"Brigadier-generals Sherman, Pope, Grant, Curtis, Hurlbut, Sigel, Prentiss, and McCLernand, all in this department are of same date (of rank), and each unwilling to serve under the other. If Brig-Gen. E.A. Hitchcock could be made major-general of volunteers and assigned to this department it will satisfy all and reconcile all differences. If it can be done there should be no delay, as an experienced officer of high rank is wanted immediately on the Tennessee Line." (On February 7, Grant captured Fort Henry)

Halleck to Buell, February 13, 1862

"Why not come down and take immediate command of the Cumberland column yourself? If so, I will transfer Sherman and Grant to the Tennessee column." (Grant was now in front of Fort Donelson on the Cumberland River.)

Halleck to Cullum at Cairo, Ill, February 14, 1862

"Sherman is assigned command of District of Cairo and Grant to command of District of West Tennessee."

McClellan to Halleck, February 14, 1862

"What disposition do you intend to make of Hitchcock? If you do not go in person to the Tennessee and Cumberland, I shall probably write Buell to take the line of the Tennessee."

Halleck to Buell, February 18, 1862

"To remove all questions as to rank, I have asked the President to make you a major-general. Come down to the Cumberland and take command. The battle of the West is to be fought in that vicinity. You should be in it as the ranking general in immediate command. Don't hesitate. Say that you will come, and I will have everything there for you. Help me and I will help you. Hunter has acted nobly. Without his aid [in sending troops] I should have failed before Donelson. We came within an ace of being defeated." (On February 16th, Grant captured Donelson, and this resulted in his gaining the rank of major-general of volunteers)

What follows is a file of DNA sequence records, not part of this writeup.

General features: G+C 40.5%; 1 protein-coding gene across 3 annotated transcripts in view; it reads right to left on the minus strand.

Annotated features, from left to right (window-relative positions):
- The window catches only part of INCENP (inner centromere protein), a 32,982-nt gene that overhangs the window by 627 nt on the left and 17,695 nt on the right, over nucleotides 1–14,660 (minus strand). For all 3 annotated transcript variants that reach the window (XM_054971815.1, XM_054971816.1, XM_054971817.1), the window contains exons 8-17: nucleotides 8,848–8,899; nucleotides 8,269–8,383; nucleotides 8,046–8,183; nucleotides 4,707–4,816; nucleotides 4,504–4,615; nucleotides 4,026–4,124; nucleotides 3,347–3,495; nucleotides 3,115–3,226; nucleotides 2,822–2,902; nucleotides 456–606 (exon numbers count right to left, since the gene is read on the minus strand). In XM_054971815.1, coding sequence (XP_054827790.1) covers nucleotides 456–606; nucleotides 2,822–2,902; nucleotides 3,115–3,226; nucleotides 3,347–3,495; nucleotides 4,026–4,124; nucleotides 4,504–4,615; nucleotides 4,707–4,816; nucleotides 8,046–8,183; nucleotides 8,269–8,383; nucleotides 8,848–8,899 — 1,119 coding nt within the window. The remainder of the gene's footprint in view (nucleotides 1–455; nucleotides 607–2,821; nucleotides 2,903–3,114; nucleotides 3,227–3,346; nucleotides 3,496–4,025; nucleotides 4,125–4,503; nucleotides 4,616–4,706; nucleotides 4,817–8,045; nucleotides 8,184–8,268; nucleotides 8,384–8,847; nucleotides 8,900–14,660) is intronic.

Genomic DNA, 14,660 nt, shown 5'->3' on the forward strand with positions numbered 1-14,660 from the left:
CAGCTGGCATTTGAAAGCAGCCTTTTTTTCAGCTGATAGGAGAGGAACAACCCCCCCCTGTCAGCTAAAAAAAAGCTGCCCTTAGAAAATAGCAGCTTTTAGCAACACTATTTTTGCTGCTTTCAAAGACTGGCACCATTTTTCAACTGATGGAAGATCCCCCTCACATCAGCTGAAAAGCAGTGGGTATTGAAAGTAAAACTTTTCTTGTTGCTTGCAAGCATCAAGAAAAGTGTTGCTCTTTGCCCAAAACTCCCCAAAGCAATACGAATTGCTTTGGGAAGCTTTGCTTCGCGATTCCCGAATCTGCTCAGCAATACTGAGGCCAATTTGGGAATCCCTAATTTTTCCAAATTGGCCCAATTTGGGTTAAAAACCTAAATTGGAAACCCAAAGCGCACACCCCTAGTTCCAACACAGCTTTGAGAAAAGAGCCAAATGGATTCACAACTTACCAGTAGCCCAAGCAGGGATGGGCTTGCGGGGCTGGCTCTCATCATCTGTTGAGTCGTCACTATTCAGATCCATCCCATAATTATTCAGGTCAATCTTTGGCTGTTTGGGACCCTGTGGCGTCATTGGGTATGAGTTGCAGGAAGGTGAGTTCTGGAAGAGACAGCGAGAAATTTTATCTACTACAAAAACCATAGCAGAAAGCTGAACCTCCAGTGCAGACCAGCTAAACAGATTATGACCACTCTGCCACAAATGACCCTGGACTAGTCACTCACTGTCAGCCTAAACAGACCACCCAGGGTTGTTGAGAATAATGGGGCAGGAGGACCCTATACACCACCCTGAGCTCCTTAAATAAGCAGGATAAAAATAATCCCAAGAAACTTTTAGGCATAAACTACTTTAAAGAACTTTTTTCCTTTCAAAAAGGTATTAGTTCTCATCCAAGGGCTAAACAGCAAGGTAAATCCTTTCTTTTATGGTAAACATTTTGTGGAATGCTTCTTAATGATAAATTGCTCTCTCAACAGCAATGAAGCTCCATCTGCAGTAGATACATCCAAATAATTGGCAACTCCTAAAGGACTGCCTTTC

Halleck to Grant, March 1, 1862

"Transports will be sent to you as soon as possible to move your column up the Tennessee River. The main object will be to destroy the railroad bridge near Eastport, Miss. Avoid any general engagement with strong forces. It will be better to retreat than to risk a general battle."